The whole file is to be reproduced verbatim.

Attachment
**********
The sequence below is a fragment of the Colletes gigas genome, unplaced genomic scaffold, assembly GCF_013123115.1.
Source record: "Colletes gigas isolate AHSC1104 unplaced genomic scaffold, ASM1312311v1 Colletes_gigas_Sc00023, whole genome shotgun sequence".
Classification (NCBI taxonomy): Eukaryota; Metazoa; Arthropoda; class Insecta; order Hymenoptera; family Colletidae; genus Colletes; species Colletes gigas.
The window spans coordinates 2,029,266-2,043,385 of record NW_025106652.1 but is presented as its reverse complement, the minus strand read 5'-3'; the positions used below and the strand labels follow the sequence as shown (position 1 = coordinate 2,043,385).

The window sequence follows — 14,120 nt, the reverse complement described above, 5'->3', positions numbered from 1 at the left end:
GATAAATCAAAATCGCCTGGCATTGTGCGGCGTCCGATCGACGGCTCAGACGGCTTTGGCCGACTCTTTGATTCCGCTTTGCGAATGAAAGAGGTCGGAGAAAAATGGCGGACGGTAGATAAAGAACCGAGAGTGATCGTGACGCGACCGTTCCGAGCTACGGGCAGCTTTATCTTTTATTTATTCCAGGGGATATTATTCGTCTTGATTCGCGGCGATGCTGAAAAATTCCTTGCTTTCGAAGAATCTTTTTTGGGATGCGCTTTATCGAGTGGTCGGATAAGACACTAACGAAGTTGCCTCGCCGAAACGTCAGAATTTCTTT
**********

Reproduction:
The sequence below is a fragment of the Colletes gigas genome, unplaced genomic scaffold, assembly GCF_013123115.1.
Source record: "Colletes gigas isolate AHSC1104 unplaced genomic scaffold, ASM1312311v1 Colletes_gigas_Sc00023, whole genome shotgun sequence".
Classification (NCBI taxonomy): Eukaryota; Metazoa; Arthropoda; class Insecta; order Hymenoptera; family Colletidae; genus Colletes; species Colletes gigas.
The window spans coordinates 2,029,266-2,043,385 of record NW_025106652.1 but is presented as its reverse complement, the minus strand read 5'-3'; the positions used below and the strand labels follow the sequence as shown (position 1 = coordinate 2,043,385).

The window sequence follows — 14,120 nt, the reverse complement described above, 5'->3', positions numbered from 1 at the left end:
GATAAATCAAAATCGCCTGGCATTGTGCGGCGTCCGATCGACGGCTCAGACGGCTTTGGCCGACTCTTTGATTCCGCTTTGCGAATGAAAGAGGTCGGAGAAAAATGGCGGACGGTAGATAAAGAACCGAGAGTGATCGTGACGCGACCGTTCCGAGCTACGGGCAGCTTTATCTTTTATTTATTCCAGGGGATATTATTCGTCTTGATTCGCGGCGATGCTGAAAAATTCCTTGCTTTCGAAGAATCTTTTTTGGGATGCGCTTTATCGAGTGGTCGGATAAGACACTAACGAAGTTGCCTCGCCGAAACGTCAGAATTTCTTT